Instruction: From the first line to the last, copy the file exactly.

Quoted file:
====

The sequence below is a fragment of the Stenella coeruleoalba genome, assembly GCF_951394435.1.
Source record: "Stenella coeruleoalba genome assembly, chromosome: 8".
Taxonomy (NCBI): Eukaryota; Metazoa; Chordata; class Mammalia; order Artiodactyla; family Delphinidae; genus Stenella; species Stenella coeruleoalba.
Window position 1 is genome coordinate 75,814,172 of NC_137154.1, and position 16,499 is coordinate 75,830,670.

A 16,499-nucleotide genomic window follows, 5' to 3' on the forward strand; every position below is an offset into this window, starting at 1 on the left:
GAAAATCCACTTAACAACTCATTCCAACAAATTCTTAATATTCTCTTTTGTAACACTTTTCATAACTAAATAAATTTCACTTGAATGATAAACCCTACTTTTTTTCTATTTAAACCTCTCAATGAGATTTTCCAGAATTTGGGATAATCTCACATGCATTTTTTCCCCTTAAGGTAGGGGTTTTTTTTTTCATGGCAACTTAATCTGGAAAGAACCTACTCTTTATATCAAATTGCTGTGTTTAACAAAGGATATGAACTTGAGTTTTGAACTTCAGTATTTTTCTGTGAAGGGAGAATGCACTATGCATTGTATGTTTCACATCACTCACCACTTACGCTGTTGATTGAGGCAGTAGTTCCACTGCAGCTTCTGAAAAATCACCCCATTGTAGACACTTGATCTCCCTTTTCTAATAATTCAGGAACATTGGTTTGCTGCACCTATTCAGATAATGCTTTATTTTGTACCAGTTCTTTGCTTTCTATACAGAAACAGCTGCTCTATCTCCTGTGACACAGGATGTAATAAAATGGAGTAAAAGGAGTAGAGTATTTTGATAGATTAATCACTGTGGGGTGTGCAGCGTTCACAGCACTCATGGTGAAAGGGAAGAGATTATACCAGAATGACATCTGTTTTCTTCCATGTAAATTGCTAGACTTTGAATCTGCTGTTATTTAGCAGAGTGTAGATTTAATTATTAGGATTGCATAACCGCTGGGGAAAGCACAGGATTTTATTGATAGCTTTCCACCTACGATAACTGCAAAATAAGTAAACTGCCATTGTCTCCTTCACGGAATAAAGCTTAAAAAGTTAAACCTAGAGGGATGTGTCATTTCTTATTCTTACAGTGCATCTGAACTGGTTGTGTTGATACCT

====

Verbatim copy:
The sequence below is a fragment of the Stenella coeruleoalba genome, assembly GCF_951394435.1.
Source record: "Stenella coeruleoalba genome assembly, chromosome: 8".
Taxonomy (NCBI): Eukaryota; Metazoa; Chordata; class Mammalia; order Artiodactyla; family Delphinidae; genus Stenella; species Stenella coeruleoalba.
Window position 1 is genome coordinate 75,814,172 of NC_137154.1, and position 16,499 is coordinate 75,830,670.

A 16,499-nucleotide genomic window follows, 5' to 3' on the forward strand; every position below is an offset into this window, starting at 1 on the left:
GAAAATCCACTTAACAACTCATTCCAACAAATTCTTAATATTCTCTTTTGTAACACTTTTCATAACTAAATAAATTTCACTTGAATGATAAACCCTACTTTTTTTCTATTTAAACCTCTCAATGAGATTTTCCAGAATTTGGGATAATCTCACATGCATTTTTTCCCCTTAAGGTAGGGGTTTTTTTTTTCATGGCAACTTAATCTGGAAAGAACCTACTCTTTATATCAAATTGCTGTGTTTAACAAAGGATATGAACTTGAGTTTTGAACTTCAGTATTTTTCTGTGAAGGGAGAATGCACTATGCATTGTATGTTTCACATCACTCACCACTTACGCTGTTGATTGAGGCAGTAGTTCCACTGCAGCTTCTGAAAAATCACCCCATTGTAGACACTTGATCTCCCTTTTCTAATAATTCAGGAACATTGGTTTGCTGCACCTATTCAGATAATGCTTTATTTTGTACCAGTTCTTTGCTTTCTATACAGAAACAGCTGCTCTATCTCCTGTGACACAGGATGTAATAAAATGGAGTAAAAGGAGTAGAGTATTTTGATAGATTAATCACTGTGGGGTGTGCAGCGTTCACAGCACTCATGGTGAAAGGGAAGAGATTATACCAGAATGACATCTGTTTTCTTCCATGTAAATTGCTAGACTTTGAATCTGCTGTTATTTAGCAGAGTGTAGATTTAATTATTAGGATTGCATAACCGCTGGGGAAAGCACAGGATTTTATTGATAGCTTTCCACCTACGATAACTGCAAAATAAGTAAACTGCCATTGTCTCCTTCACGGAATAAAGCTTAAAAAGTTAAACCTAGAGGGATGTGTCATTTCTTATTCTTACAGTGCATCTGAACTGGTTGTGTTGATACCT